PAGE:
Only after a decade of drift did Japan find its bearings again under Koizumi and Abe, both scions of anti-Yoshida political families. Koizumi attacked the power base of the old guard of the ruling Liberal Democratic Party and fostered the restructuring needed to get the economy back on track. He also broke new ground by dispatching the Self-Defense Forces to the Indian Ocean and Iraq as part of a more robust security policy and a closer partnership with the United States. Since becoming prime minister in September 2006, Abe has elevated the Japan Defense Agency to the level of a ministry and announced his intention to revise Article 9. Both leaders have enjoyed broad support for this new direction among the political elite -- which includes Yoshida's grandson Taro Aso, who now serves as Abe's foreign minister.
Pyle concludes his history by predicting that Japan will continue to recalibrate its national power to accommodate a changing international environment. He correctly notes that Japan still has not come to terms with the legacy of World War II or made the hard choices necessary to sustain economic growth over the long haul (such as revamping immigration policy and reforming the agricultural sector). But the bottom line is clear: Japan has begun tapping into new sources of strength in order to remain a key player in Asia, just as it has many times before.
Pyle's rich history offers an important corrective for those who believe that the future of Asian security can be assured through a bipolar U.S.-Chinese concert of power. Although increasingly aligned with the United States because of growing uncertainty about its external environment, Japan is an independent variable, and the Japanese elite will come to its own conclusions about how to safeguard Japan's interests. A positive U.S.-Chinese relationship is in Japan's national interest, but excessive U.S. accommodation of Chinese power at Japan's expense will lead to increased hedging by Tokyo and a less predictable Asian security environment. To give Japan the confidence to combine its already close economic ties with China with a similarly stable strategic relationship, Washington should base its engagement with Beijing on a close alliance with Tokyo. Pyle makes this point in a more understated way, noting that "successful coordination of engagement policies with Japan will require great sensitivity to the dynamics of Sino-Japanese relations."
Pyle's analysis also provides an indirect but powerful counterpoint to the belief that Japan's development of nuclear weapons is inevitable in the wake of North Korea's nuclear test last October. It is true that some senior Japanese politicians now muse openly about developing nuclear weapons, but the same politicians and their predecessors also privately -- and sometimes not so privately -- ruminated about possessing a nuclear deterrent during the Cold War. Japan's leaders are looking at North Korea's nuclear test within the context of Japan's overall national power. Japan's power assets include a strong alliance with the United States, the extended U.S. nuclear deterrent, domestic political cohesion, and regional economic relationships -- all of which would be put at risk by a unilateral nuclear weapons program. The Japanese are not about to slide toward nuclear armament -- so long as Washington remains attentive to the credibility of its own nuclear umbrella and to its strategic commitment to Tokyo.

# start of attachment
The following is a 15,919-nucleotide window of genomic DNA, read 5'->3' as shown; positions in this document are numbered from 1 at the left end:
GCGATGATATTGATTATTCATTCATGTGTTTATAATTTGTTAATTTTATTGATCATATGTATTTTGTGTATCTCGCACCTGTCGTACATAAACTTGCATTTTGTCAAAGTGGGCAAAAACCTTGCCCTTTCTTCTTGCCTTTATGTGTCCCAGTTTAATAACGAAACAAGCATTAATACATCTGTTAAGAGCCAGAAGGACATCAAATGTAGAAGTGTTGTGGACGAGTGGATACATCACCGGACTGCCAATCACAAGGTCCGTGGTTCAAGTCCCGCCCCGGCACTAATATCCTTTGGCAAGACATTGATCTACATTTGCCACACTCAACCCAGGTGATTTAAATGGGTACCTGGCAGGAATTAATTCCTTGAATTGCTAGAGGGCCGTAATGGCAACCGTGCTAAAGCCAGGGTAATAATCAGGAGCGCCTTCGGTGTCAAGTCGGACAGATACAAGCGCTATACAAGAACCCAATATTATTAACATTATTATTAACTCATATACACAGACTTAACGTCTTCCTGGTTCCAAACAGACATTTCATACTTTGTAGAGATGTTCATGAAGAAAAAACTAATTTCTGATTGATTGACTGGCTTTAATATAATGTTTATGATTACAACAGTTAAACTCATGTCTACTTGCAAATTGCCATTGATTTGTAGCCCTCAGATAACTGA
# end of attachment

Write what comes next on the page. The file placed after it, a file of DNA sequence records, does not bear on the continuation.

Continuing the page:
As strong as Pyle's overall argument about the elements of continuity in Japan's current strategic posture is, he neglects some important aspects of Japan's new foreign policy style. After decades of pursuing relationships primarily for commercial reasons, Japan is now pursuing many of its international relationships with the geostrategic aim of balancing China's influence. Abe has embraced a new partnership with India and is actively discussing a formal security treaty with Australia. Despite Singaporean elder statesman Lee Kuan Yew's famous warning to Washington that encouraging Japan to play a larger security role is like giving a former alcoholic a rum bonbon, Singapore is now at the forefront of efforts to expand Japan's political and security role in Southeast Asia; Indonesia, Vietnam, and Thailand have followed suit. None of these nations -- including Japan -- is interested in "containing" China's rise, but all are engaged in a curious mix of balancing and bandwagoning, and Tokyo is beginning to take advantage of that game.